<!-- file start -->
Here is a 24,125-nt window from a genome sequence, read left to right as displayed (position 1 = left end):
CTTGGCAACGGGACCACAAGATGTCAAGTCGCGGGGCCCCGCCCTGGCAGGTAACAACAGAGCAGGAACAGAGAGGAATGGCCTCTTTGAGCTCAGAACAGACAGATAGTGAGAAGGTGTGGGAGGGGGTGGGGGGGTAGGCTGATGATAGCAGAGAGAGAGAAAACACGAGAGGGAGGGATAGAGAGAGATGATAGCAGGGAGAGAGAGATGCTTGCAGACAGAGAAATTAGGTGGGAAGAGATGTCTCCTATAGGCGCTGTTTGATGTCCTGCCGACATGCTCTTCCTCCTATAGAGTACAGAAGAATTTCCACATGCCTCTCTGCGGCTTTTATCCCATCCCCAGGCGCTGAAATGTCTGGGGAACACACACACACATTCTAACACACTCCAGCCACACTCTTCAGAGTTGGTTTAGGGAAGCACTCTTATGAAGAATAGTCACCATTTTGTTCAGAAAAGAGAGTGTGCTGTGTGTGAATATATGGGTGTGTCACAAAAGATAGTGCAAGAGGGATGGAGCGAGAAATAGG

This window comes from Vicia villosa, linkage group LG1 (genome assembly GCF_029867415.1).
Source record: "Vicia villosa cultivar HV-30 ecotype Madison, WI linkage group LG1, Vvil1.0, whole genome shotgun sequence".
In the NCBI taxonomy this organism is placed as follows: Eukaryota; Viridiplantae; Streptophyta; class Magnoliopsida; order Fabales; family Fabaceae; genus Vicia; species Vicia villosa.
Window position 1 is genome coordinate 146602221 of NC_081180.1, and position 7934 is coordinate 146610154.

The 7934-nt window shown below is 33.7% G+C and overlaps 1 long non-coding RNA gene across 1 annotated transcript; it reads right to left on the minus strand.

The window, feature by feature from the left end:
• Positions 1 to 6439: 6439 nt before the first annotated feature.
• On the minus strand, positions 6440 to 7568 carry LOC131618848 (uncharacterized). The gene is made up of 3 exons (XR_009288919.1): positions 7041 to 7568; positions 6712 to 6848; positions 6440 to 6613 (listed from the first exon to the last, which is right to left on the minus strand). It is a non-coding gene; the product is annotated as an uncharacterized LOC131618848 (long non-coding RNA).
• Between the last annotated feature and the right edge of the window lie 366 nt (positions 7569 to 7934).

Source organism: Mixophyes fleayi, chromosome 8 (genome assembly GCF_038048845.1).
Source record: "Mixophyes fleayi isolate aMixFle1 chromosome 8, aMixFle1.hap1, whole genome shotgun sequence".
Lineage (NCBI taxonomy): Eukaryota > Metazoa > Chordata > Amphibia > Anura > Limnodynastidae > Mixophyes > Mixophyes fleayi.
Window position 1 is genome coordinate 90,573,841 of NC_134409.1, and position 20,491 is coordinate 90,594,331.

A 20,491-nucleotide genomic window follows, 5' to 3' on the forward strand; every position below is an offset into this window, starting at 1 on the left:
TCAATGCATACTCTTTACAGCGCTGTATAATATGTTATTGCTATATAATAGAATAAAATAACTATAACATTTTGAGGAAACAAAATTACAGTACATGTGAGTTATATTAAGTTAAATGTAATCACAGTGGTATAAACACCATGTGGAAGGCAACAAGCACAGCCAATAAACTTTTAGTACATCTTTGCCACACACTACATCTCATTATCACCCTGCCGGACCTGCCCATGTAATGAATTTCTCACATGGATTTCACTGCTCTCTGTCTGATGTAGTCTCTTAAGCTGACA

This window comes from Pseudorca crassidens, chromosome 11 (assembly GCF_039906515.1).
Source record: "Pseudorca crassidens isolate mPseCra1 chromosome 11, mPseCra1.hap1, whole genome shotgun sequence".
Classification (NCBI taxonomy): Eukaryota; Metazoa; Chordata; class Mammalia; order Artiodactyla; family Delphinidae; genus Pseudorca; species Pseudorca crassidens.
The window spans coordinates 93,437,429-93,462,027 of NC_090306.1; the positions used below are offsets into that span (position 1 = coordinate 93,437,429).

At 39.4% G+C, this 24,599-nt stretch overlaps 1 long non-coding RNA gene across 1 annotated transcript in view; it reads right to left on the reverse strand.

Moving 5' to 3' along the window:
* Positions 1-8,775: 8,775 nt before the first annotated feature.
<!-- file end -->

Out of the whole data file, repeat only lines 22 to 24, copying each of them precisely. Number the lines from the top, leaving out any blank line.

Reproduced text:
At 39.4% G+C, this 24,599-nt stretch overlaps 1 long non-coding RNA gene across 1 annotated transcript in view; it reads right to left on the reverse strand.

Moving 5' to 3' along the window:
* Positions 1-8,775: 8,775 nt before the first annotated feature.